Yes, "the twelve days of comic-mas" isn't moving along nearly as fast as the actually holiday season is, but I've been distracted by another holiday countdown: my twelve nights of consecutive karaoke. I'm determined to finish these reviews, though, and I've given myself until New Year's Day to do so. Heck, if you follow some religious traditions, Christmas doesn't technically end until January 6, dubbed Little Christmas, which honors the arrival of the Wise Men. I hope it doesn't come to that, but if so thank the Catholics for their thorough celebrations. Moving on . . .
For children and geeks alike, toys are a critical part of the Christmas holiday. When I was a child, I anxiously awaited the army of action figures that waited for me under the tree, and some twenty-five years later, my wish list hasn't changed a bit: Green Lantern, Aquaman, He-Man, Beast-Man. The figures have changed quite a bit, though -- from the old, practically-bound-by-rubber bands Masters of the Universe guys to the new, finely sculpted and articulated Matty Collector line, or from the old "squeeze my legs" Super Powers to the new DC Universe Classics. Also, the rite of acquisition has changed; my mother doesn't comb department store aisles for these figure anymore, but opts to give the cash and the deed to that hunt, which is just as well, considering the Target or Wal-Mart exclusivity of these toys. Now, rather than run downstairs to the Christmas tree, I'm running to the toy aisle at Target, but that eager feeling is just the same.
So, ACG's Christmas Horror special resonates more so than usual, as its cover depicts a creepy Santa unloading severed heads from his sack, and its contents feature four stories of creepy toys. Children often dream of intercepting Santa, and this cover image twists it to represent an issue of harrowing potential. Thankfully, the stories don't disappoint, though I am confused as to whether the material is new or reprinted, since its production quality is relatively low, rife with muddied lettering and/or shading. Either way, if the effect is intended to mimic pre-Comics Code horror, or if these tales were dug up from genuinely classic anthologies, bravo. I'm sure a brief Internet search would reveal the truth, but the mystery is just as enjoyable -- which is what keeps most kids from spying on Santa in the first place.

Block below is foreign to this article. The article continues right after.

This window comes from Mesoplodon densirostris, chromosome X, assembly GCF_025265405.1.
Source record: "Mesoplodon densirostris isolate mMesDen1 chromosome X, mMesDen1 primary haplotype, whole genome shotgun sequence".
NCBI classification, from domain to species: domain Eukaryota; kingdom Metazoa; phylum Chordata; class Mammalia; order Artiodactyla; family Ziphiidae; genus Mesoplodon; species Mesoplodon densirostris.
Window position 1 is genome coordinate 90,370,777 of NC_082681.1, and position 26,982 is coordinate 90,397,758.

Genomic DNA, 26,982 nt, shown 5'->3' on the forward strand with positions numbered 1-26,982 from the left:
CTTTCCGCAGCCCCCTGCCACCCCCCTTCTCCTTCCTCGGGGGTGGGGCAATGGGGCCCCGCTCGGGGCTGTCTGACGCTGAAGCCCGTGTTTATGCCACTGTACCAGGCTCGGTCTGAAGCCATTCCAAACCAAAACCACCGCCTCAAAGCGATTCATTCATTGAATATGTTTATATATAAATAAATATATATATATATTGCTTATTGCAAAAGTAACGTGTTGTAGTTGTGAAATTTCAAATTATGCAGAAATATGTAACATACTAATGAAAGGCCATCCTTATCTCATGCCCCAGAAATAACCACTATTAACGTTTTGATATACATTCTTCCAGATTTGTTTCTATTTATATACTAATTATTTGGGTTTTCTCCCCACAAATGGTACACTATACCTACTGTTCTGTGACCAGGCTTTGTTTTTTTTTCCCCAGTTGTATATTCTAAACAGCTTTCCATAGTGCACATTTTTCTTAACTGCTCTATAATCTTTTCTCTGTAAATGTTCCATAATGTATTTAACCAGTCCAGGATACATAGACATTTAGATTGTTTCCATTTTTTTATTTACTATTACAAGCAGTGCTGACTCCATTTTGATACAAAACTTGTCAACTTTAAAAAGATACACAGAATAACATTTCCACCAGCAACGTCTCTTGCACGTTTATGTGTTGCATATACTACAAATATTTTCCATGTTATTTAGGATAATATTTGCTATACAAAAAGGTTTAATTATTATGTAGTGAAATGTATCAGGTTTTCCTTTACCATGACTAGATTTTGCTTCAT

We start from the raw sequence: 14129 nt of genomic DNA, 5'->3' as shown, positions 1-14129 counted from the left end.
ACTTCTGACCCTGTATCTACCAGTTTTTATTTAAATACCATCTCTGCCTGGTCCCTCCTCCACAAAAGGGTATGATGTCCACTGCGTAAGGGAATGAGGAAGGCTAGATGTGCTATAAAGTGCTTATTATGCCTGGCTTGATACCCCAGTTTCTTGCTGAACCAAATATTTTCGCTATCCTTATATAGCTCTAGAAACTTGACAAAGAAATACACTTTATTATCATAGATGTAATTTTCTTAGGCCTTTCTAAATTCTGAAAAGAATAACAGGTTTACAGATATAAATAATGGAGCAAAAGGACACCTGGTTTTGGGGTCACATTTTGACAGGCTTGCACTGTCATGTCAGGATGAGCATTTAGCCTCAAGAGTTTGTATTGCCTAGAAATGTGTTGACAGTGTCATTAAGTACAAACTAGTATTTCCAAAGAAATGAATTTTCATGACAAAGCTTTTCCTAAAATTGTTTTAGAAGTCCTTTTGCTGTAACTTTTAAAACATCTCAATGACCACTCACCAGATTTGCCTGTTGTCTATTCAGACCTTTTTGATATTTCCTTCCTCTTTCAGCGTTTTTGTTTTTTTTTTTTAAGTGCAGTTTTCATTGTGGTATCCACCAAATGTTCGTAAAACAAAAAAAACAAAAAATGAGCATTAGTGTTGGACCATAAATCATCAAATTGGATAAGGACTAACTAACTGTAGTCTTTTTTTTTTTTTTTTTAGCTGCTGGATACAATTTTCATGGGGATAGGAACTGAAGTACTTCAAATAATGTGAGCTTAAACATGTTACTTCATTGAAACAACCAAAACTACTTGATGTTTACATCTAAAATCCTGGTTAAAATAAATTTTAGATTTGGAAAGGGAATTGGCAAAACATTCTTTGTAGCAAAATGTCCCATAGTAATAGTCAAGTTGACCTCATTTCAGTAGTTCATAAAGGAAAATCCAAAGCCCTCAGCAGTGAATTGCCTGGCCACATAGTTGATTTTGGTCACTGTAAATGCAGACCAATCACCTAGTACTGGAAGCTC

I should also note that many of these tales reminded me of the classic Twilight Zone episode "Living Doll" starring Teddy Savalas. It's definitely one of the series' best; look it up if you haven't seen it.
To sum up these terrifying tales of holiday horror: The first features a kid that thwarts an airplane hijacking by bringing his action figures to life. In what seems like The Indian and the Cupboard on acid, the terrorists are picked off by the likes of an incarnated pirate, caveman, knight, and the like. In the end, the child is revealed as death itself -- a cop out of a twist, but it isn't the end of this story the reader is meant to enjoy, but the means.
In "Terrible Teddy," a bank robber accidentally runs over and kills a boy on his pursuit from the police, but before the fuzz can catch him, the child's tattered teddy bear does the burglar in, first by way of the crook's own paranoia, then with fangs, claws, and good old fashioned revenge-fueled malling. Where was "My Buddy" when those kids picked on me in elementary school, eh?
"The Thing Some Kids Dream Up!" is the most ambitious and elusive of the issue's stories, since the cause of its fright isn't rightly explained, if only through the motivations of the supernatural. Instead, this is the simply a story of a child's nightmares made manifest, then of his own bravery in defeating them when his father steps into the crossfire. Its illustrations were also different than the others, the line work more crisp and less characteristic of a traditional classic.
Finally, the last of the four stories also stars a teddy bear, one direly devoted to its childish master. In this case, the teddy becomes the presumably imaginary friend to the neglected child of wealthy parents, and when the butlers implements the girl's abduction and attempted ransom, the bear strikes! In her sudden absence, the parents also realize their faults and vow to become better parents, and the bear . . . well, it finds another child to "save." The open-ended nature of this tale is the best way to end the issue overall.
Interestingly, only that last yarn has an element of Christmas in it; the others simply boasts influential, haunted toys. Again, though, it's the cover that ties it all together, transporting the mind back to that first moment under the Christmas tree. Heck, think about the way you approached those gifts, eager to rip open the wrapping . . . filling the room with the sounds of that tearing, then casting one gift aside with a hungry drive to get to the next . . . those precious childhood Christmas mornings are just as savage and violent as the stuff of a horror story! That the beast still dwells inside some of us, and prowls unsuspected department store aisles . . . beware those that stand between me and the DC Universe Classics Batman Beyond . . .!
Christmas Horror was published by Avalon Communications in 1999 and features the talents of Mike Zeck, Joe Molloy, Joe Gill, Pat Boyette, Nicola Cutti, Jack Abel, and others.